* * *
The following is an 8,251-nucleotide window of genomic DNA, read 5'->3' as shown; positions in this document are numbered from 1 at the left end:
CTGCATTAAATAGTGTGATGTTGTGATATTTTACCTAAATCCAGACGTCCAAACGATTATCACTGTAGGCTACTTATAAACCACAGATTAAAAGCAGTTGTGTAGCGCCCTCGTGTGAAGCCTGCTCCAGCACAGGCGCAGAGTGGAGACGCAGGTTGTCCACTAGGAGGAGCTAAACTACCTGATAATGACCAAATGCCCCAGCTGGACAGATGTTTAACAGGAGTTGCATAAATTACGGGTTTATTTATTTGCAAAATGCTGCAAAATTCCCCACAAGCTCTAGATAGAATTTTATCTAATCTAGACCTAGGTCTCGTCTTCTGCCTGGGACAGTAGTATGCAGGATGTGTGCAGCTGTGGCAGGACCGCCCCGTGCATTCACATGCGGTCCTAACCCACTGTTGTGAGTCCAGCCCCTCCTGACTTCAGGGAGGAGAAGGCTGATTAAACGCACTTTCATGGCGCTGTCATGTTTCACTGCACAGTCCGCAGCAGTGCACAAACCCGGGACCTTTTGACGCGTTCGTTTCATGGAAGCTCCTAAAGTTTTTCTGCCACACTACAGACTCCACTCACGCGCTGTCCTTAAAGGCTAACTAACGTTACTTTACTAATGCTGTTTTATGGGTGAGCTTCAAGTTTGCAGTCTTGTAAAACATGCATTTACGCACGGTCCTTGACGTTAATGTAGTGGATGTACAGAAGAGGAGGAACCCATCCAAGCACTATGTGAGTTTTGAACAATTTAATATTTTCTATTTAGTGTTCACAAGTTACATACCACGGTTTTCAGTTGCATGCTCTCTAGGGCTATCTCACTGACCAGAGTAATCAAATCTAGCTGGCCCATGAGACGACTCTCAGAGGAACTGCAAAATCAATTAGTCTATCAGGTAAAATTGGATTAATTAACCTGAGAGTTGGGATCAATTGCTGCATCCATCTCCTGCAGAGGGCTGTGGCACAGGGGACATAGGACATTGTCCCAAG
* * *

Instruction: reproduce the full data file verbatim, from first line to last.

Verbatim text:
The following is an 8,251-nucleotide window of genomic DNA, read 5'->3' as shown; positions in this document are numbered from 1 at the left end:
CTGCATTAAATAGTGTGATGTTGTGATATTTTACCTAAATCCAGACGTCCAAACGATTATCACTGTAGGCTACTTATAAACCACAGATTAAAAGCAGTTGTGTAGCGCCCTCGTGTGAAGCCTGCTCCAGCACAGGCGCAGAGTGGAGACGCAGGTTGTCCACTAGGAGGAGCTAAACTACCTGATAATGACCAAATGCCCCAGCTGGACAGATGTTTAACAGGAGTTGCATAAATTACGGGTTTATTTATTTGCAAAATGCTGCAAAATTCCCCACAAGCTCTAGATAGAATTTTATCTAATCTAGACCTAGGTCTCGTCTTCTGCCTGGGACAGTAGTATGCAGGATGTGTGCAGCTGTGGCAGGACCGCCCCGTGCATTCACATGCGGTCCTAACCCACTGTTGTGAGTCCAGCCCCTCCTGACTTCAGGGAGGAGAAGGCTGATTAAACGCACTTTCATGGCGCTGTCATGTTTCACTGCACAGTCCGCAGCAGTGCACAAACCCGGGACCTTTTGACGCGTTCGTTTCATGGAAGCTCCTAAAGTTTTTCTGCCACACTACAGACTCCACTCACGCGCTGTCCTTAAAGGCTAACTAACGTTACTTTACTAATGCTGTTTTATGGGTGAGCTTCAAGTTTGCAGTCTTGTAAAACATGCATTTACGCACGGTCCTTGACGTTAATGTAGTGGATGTACAGAAGAGGAGGAACCCATCCAAGCACTATGTGAGTTTTGAACAATTTAATATTTTCTATTTAGTGTTCACAAGTTACATACCACGGTTTTCAGTTGCATGCTCTCTAGGGCTATCTCACTGACCAGAGTAATCAAATCTAGCTGGCCCATGAGACGACTCTCAGAGGAACTGCAAAATCAATTAGTCTATCAGGTAAAATTGGATTAATTAACCTGAGAGTTGGGATCAATTGCTGCATCCATCTCCTGCAGAGGGCTGTGGCACAGGGGACATAGGACATTGTCCCAAG